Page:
At other times on the tours, we passed cars from the Classic Car Club of America (CCCA) tour going in the opposite direction. The CCCA had lots of classic Packards, Auburns, Chryslers, Cadillacs, and other high-end cars on their tour. There were several other clubs touring the region, so we saw lots of old cars all week. Other high points included a boat ride on Lake Winnipesauke, lunch at the Mt. Washington Hotel, a tour of Bob Bahre's fantastic car collection in Paris Hill, ME, and a train ride through the Mt. Washington valley.

In addition to meeting lots of new friends, we saw Studebaker drivers Malcolm Stinson and his sister Millie Silver, Rex and Pam Miltenberger, Ed and Wenda Wenger, Audrey and Engel Bouwmeester (from Kamloops, B.C.), Nancy and Chester Bradfield, Nyal and Pat Weaver, Kent Haberle, and others. I put about 500 miles on my Wagonaire to get to the meet and back, plus local driving and got another 400-500 miles in Jerry's '37 Dictator. As it all started for us on Sept. 10, that was a pretty good International Drive Your Studebaker Day and week. We recommend the Glidden Tour to those interested in driving and riding in pre-WWII vehicles.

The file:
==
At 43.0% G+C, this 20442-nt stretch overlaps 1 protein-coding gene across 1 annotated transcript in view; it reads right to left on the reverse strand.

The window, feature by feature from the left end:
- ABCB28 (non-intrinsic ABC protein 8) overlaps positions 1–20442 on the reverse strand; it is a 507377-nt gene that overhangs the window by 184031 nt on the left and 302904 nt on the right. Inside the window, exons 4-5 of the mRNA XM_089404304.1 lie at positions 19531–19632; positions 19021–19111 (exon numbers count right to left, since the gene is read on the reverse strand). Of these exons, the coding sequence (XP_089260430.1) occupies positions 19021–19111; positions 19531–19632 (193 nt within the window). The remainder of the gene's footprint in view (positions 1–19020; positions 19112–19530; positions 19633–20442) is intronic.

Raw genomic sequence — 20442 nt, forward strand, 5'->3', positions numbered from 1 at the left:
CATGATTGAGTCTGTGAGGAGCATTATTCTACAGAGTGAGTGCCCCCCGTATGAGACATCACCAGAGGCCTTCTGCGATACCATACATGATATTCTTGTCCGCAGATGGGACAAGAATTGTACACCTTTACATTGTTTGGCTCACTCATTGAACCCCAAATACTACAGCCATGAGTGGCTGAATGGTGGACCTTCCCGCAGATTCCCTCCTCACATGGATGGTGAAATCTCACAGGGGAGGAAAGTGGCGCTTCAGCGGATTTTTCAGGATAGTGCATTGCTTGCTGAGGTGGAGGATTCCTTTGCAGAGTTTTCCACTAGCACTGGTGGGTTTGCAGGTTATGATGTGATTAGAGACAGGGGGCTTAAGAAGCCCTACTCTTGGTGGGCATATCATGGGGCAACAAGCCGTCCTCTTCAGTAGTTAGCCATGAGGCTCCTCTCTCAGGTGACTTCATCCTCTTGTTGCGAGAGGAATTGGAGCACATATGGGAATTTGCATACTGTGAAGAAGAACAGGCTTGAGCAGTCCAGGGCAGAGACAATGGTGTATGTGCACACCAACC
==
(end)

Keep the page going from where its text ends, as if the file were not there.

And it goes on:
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Bullet
09-17-2016, 10:49 PM
That sounds like you had a lot of fun. Sorry you could not drive your 65....there is always next time, maybe.

Mark

Mark L
09-17-2016, 11:34 PM
Wow, fantastic report. I'm glad you had such a great time.

8E45E
09-18-2016, 12:02 AM
Thanks for the great write-up. Appears you had an excellent time!

Craig

studerex
09-18-2016, 07:16 AM
We also made it to the top of Mount Washington in our 1941 commander. ASC president Kent Haberle with my wife Pam at the top.

Stu Chapman
09-18-2016, 07:22 AM
We also made it to the top of Mount Washington in our 1941 commander. ASC president Kent Haberle with my wife Pam at the top.

That's great Rex. Please say hello to Nyal and Pat Weaver for me, as well as Kent.

Stu Chapman

studerex
09-18-2016, 07:45 AM
Photos of other ASC members on the tour.

ndynis
09-18-2016, 09:46 AM
Great to see folks actually driving their cars somewhere other than to the meet and back. And what great looking cars! Thanks for the report and glad you made it Up and Down safely!
Nick

rockne10
09-18-2016, 11:55 AM
Beautiful country as well! Some years (decades) ago I spent a week backpacking the Presidentials. The hike to the top of Mount Washington is much less strenuous when you start from the top of Mount Monroe.